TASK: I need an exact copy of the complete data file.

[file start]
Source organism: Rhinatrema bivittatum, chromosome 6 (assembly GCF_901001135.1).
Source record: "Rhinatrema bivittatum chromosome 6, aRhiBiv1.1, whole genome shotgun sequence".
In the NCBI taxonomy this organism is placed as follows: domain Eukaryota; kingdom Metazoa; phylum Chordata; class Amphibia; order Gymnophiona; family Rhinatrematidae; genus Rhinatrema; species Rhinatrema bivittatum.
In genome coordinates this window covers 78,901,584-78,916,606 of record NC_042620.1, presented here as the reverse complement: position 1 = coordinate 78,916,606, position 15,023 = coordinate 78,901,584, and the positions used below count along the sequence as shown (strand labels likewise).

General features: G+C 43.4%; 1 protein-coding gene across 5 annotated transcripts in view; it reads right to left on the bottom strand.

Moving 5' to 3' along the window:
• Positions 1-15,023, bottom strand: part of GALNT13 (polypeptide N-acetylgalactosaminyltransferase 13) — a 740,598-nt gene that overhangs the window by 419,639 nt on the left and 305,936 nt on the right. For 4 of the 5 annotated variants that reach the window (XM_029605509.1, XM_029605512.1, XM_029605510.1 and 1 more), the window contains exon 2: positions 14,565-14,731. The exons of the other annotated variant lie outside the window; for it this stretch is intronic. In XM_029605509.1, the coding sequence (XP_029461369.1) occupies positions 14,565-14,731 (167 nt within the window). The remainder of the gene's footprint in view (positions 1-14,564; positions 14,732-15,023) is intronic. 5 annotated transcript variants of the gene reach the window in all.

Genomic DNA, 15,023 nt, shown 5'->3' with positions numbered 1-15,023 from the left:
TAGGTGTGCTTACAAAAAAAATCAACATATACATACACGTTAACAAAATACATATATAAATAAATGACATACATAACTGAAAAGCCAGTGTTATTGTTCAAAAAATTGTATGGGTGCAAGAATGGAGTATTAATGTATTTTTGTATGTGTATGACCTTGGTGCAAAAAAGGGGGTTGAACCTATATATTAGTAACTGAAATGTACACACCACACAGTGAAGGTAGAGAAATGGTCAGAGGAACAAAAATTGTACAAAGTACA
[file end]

Source organism: Rhinatrema bivittatum, chromosome 6 (assembly GCF_901001135.1).
Source record: "Rhinatrema bivittatum chromosome 6, aRhiBiv1.1, whole genome shotgun sequence".
In the NCBI taxonomy this organism is placed as follows: domain Eukaryota; kingdom Metazoa; phylum Chordata; class Amphibia; order Gymnophiona; family Rhinatrematidae; genus Rhinatrema; species Rhinatrema bivittatum.
In genome coordinates this window covers 78,901,584-78,916,606 of record NC_042620.1, presented here as the reverse complement: position 1 = coordinate 78,916,606, position 15,023 = coordinate 78,901,584, and the positions used below count along the sequence as shown (strand labels likewise).

General features: G+C 43.4%; 1 protein-coding gene across 5 annotated transcripts in view; it reads right to left on the bottom strand.

Moving 5' to 3' along the window:
• Positions 1-15,023, bottom strand: part of GALNT13 (polypeptide N-acetylgalactosaminyltransferase 13) — a 740,598-nt gene that overhangs the window by 419,639 nt on the left and 305,936 nt on the right. For 4 of the 5 annotated variants that reach the window (XM_029605509.1, XM_029605512.1, XM_029605510.1 and 1 more), the window contains exon 2: positions 14,565-14,731. The exons of the other annotated variant lie outside the window; for it this stretch is intronic. In XM_029605509.1, the coding sequence (XP_029461369.1) occupies positions 14,565-14,731 (167 nt within the window). The remainder of the gene's footprint in view (positions 1-14,564; positions 14,732-15,023) is intronic. 5 annotated transcript variants of the gene reach the window in all.

Genomic DNA, 15,023 nt, shown 5'->3' with positions numbered 1-15,023 from the left:
TAGGTGTGCTTACAAAAAAAATCAACATATACATACACGTTAACAAAATACATATATAAATAAATGACATACATAACTGAAAAGCCAGTGTTATTGTTCAAAAAATTGTATGGGTGCAAGAATGGAGTATTAATGTATTTTTGTATGTGTATGACCTTGGTGCAAAAAAGGGGGTTGAACCTATATATTAGTAACTGAAATGTACACACCACACAGTGAAGGTAGAGAAATGGTCAGAGGAACAAAAATTGTACAAAGTACA